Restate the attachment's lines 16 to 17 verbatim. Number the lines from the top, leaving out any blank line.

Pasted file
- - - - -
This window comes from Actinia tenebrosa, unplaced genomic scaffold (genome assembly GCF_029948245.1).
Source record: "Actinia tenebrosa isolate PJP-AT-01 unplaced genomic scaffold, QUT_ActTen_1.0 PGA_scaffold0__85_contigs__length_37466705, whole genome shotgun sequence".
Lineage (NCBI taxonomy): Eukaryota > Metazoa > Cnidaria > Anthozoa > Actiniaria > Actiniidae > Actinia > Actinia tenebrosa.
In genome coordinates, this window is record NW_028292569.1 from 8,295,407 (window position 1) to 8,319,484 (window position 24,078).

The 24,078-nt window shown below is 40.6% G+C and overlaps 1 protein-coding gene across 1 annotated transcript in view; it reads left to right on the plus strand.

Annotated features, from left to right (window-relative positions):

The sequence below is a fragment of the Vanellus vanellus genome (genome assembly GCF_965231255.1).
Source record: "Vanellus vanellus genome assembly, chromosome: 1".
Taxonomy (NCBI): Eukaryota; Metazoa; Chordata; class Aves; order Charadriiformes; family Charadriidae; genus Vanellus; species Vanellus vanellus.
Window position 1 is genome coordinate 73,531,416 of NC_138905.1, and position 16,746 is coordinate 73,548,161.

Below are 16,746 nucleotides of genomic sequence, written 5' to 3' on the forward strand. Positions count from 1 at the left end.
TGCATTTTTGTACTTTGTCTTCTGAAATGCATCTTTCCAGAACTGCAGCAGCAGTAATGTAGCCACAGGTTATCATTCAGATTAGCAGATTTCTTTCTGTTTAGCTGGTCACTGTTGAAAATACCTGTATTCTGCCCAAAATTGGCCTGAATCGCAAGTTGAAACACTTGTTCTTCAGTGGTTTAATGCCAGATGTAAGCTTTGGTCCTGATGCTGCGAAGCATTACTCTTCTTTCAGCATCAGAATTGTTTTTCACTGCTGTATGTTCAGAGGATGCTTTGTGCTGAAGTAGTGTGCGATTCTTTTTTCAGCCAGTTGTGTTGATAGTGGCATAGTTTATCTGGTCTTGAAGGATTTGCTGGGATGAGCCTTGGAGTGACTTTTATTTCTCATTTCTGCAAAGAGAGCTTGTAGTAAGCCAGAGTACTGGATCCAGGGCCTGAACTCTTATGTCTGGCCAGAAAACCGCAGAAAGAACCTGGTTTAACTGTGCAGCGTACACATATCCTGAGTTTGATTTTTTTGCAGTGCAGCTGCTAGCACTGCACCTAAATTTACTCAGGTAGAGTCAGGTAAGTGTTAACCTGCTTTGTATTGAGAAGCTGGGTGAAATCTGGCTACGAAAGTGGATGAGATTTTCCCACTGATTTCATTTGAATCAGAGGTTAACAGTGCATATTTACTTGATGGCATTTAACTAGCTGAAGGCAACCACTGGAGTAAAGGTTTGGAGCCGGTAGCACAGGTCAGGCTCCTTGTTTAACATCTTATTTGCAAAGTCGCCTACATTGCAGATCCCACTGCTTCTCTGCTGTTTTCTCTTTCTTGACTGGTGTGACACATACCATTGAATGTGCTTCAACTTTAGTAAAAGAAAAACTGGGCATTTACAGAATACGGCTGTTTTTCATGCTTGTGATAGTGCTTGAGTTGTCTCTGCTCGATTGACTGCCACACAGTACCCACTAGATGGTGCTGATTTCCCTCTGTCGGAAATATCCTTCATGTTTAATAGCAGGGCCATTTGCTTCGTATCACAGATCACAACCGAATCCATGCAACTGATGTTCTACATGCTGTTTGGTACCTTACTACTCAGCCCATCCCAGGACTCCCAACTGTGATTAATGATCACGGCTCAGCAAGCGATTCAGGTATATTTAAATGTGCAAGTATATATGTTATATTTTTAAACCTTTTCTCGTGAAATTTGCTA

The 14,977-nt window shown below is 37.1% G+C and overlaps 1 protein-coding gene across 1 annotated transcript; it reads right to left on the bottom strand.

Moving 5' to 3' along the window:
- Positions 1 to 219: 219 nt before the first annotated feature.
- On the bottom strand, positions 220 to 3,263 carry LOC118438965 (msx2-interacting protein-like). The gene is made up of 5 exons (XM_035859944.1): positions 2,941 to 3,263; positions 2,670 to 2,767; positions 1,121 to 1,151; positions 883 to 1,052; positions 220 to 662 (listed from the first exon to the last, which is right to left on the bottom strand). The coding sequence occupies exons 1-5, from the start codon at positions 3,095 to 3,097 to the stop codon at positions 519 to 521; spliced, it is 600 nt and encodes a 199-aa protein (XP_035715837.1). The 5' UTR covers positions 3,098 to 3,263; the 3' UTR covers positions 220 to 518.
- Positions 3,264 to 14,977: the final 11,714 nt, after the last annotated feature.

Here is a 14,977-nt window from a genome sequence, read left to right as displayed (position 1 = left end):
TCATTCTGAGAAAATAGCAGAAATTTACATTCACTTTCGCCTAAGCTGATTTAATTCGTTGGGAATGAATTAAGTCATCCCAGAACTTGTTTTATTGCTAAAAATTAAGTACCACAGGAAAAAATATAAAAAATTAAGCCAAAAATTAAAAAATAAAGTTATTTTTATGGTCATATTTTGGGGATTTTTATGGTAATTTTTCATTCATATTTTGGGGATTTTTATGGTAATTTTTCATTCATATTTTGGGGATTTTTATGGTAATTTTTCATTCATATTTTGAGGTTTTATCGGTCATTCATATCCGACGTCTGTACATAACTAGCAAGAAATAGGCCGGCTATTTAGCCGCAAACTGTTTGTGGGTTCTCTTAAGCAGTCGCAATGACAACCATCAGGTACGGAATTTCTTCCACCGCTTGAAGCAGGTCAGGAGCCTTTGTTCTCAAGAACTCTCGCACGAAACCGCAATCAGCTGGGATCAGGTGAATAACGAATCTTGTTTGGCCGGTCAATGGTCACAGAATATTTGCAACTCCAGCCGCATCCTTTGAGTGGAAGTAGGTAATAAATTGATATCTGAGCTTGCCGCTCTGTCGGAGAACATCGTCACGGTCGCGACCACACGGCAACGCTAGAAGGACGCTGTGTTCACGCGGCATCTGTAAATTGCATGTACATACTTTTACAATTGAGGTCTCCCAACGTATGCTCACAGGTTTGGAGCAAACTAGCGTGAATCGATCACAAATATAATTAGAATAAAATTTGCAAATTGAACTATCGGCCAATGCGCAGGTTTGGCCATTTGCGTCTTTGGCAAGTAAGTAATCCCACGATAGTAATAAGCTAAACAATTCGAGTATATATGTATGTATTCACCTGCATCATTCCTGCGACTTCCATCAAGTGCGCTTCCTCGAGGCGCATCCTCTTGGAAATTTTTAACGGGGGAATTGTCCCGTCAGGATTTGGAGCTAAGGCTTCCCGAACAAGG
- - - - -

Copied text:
- On the bottom strand, positions 220 to 3,263 carry LOC118438965 (msx2-interacting protein-like). The gene is made up of 5 exons (XM_035859944.1): positions 2,941 to 3,263; positions 2,670 to 2,767; positions 1,121 to 1,151; positions 883 to 1,052; positions 220 to 662 (listed from the first exon to the last, which is right to left on the bottom strand). The coding sequence occupies exons 1-5, from the start codon at positions 3,095 to 3,097 to the stop codon at positions 519 to 521; spliced, it is 600 nt and encodes a 199-aa protein (XP_035715837.1). The 5' UTR covers positions 3,098 to 3,263; the 3' UTR covers positions 220 to 518.
- Positions 3,264 to 14,977: the final 11,714 nt, after the last annotated feature.